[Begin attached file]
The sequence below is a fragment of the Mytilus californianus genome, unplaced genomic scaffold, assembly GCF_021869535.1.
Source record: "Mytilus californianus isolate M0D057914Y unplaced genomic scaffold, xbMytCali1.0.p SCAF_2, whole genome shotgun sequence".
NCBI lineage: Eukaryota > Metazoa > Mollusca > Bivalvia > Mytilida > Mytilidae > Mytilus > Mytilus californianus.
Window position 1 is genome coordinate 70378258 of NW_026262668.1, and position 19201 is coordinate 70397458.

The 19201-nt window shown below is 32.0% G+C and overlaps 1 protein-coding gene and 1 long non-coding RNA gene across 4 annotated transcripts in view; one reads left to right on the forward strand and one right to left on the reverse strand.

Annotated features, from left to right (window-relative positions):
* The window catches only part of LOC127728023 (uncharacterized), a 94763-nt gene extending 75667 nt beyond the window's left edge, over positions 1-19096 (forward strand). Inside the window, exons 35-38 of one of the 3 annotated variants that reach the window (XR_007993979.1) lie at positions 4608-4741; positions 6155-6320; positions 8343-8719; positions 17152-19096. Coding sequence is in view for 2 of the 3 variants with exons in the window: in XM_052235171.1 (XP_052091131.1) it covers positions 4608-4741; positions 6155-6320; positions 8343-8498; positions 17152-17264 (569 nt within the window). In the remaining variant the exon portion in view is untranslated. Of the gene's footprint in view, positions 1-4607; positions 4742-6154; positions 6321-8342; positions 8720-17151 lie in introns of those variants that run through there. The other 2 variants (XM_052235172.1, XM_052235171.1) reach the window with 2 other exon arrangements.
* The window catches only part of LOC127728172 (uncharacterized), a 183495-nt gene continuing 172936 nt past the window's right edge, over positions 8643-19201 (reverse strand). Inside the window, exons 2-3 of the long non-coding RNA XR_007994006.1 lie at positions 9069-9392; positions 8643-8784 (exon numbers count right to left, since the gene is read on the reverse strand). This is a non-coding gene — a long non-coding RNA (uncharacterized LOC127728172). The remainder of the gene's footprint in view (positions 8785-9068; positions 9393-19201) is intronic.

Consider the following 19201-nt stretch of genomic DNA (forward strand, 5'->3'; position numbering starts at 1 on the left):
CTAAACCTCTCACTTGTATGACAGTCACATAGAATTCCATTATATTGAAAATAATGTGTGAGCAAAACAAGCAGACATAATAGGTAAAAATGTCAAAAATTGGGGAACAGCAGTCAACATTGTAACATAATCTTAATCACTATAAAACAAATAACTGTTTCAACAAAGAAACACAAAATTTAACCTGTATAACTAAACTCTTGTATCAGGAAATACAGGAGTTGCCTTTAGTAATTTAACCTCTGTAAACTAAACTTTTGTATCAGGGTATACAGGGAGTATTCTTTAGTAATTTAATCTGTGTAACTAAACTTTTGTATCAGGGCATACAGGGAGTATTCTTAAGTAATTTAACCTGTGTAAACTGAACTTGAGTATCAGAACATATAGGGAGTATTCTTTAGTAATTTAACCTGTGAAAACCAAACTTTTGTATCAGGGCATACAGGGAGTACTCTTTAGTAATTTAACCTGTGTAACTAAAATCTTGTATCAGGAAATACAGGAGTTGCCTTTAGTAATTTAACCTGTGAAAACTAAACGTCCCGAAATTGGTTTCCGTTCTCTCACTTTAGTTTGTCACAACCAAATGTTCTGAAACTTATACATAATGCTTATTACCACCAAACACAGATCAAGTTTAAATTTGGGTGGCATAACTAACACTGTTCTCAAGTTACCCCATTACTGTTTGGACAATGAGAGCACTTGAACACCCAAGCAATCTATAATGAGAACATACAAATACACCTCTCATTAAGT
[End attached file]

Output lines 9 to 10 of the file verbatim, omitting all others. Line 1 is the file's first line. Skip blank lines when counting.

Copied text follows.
Consider the following 19201-nt stretch of genomic DNA (forward strand, 5'->3'; position numbering starts at 1 on the left):
CTAAACCTCTCACTTGTATGACAGTCACATAGAATTCCATTATATTGAAAATAATGTGTGAGCAAAACAAGCAGACATAATAGGTAAAAATGTCAAAAATTGGGGAACAGCAGTCAACATTGTAACATAATCTTAATCACTATAAAACAAATAACTGTTTCAACAAAGAAACACAAAATTTAACCTGTATAACTAAACTCTTGTATCAGGAAATACAGGAGTTGCCTTTAGTAATTTAACCTCTGTAAACTAAACTTTTGTATCAGGGTATACAGGGAGTATTCTTTAGTAATTTAATCTGTGTAACTAAACTTTTGTATCAGGGCATACAGGGAGTATTCTTAAGTAATTTAACCTGTGTAAACTGAACTTGAGTATCAGAACATATAGGGAGTATTCTTTAGTAATTTAACCTGTGAAAACCAAACTTTTGTATCAGGGCATACAGGGAGTACTCTTTAGTAATTTAACCTGTGTAACTAAAATCTTGTATCAGGAAATACAGGAGTTGCCTTTAGTAATTTAACCTGTGAAAACTAAACGTCCCGAAATTGGTTTCCGTTCTCTCACTTTAGTTTGTCACAACCAAATGTTCTGAAACTTATACATAATGCTTATTACCACCAAACACAGATCAAGTTTAAATTTGGGTGGCATAACTAACACTGTTCTCAAGTTACCCCATTACTGTTTGGACAATGAGAGCACTTGAACACCCAAGCAATCTATAATGAGAACATACAAATACACCTCTCATTAAGT